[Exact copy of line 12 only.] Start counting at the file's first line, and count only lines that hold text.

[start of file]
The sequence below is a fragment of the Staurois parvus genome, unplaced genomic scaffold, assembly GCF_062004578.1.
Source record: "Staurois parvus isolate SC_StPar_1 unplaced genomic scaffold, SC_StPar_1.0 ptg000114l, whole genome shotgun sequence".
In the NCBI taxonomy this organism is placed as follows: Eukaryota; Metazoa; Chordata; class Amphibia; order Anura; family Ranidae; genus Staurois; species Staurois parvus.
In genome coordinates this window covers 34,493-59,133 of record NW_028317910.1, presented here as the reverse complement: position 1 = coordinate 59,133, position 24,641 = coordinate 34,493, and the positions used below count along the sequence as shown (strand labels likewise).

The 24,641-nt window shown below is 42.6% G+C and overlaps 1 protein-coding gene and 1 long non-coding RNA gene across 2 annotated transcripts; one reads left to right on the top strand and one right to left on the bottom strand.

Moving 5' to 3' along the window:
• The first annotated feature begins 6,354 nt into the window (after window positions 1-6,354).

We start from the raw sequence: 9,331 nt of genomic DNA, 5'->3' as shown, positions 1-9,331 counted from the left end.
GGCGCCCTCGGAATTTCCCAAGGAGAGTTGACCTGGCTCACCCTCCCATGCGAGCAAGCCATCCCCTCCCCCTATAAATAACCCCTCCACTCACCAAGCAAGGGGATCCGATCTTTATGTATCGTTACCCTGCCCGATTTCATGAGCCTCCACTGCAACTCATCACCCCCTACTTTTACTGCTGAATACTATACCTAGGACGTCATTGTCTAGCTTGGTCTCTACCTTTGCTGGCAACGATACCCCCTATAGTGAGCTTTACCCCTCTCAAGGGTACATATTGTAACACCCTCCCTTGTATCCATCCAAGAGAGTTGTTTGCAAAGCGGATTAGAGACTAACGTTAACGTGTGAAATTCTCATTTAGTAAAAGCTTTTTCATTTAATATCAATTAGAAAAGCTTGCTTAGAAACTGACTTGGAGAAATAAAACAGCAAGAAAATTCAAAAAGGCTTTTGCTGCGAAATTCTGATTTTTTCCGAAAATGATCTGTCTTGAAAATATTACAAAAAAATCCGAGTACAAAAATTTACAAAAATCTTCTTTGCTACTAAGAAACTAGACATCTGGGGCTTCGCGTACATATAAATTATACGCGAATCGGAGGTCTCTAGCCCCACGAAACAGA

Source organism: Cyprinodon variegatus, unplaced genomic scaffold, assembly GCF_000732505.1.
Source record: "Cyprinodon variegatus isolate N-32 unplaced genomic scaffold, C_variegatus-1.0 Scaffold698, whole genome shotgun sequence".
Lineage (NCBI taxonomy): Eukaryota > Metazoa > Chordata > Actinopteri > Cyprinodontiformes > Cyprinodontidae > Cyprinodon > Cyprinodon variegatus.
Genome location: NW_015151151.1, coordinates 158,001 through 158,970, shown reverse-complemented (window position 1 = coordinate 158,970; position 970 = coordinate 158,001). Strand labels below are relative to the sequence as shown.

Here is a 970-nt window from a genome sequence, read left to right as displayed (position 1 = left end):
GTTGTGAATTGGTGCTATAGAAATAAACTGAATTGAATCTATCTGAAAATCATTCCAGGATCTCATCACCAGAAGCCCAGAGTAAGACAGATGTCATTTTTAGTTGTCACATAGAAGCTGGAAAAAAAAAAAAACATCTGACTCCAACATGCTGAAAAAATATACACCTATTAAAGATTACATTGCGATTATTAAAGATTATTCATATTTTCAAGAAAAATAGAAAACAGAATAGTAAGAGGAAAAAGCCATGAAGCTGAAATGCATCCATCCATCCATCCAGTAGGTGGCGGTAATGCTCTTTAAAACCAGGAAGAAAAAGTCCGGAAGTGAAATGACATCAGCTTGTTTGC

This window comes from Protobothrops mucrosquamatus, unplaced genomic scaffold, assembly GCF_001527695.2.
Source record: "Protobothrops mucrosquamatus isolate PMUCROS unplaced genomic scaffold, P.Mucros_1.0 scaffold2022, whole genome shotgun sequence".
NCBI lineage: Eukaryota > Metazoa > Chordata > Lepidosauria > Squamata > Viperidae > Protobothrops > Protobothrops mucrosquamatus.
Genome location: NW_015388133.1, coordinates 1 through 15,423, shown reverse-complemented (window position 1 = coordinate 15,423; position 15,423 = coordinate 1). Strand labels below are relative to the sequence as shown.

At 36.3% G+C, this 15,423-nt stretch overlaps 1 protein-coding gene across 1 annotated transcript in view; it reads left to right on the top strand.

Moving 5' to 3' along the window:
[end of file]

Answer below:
Lineage (NCBI taxonomy): Eukaryota > Metazoa > Chordata > Actinopteri > Cyprinodontiformes > Cyprinodontidae > Cyprinodon > Cyprinodon variegatus.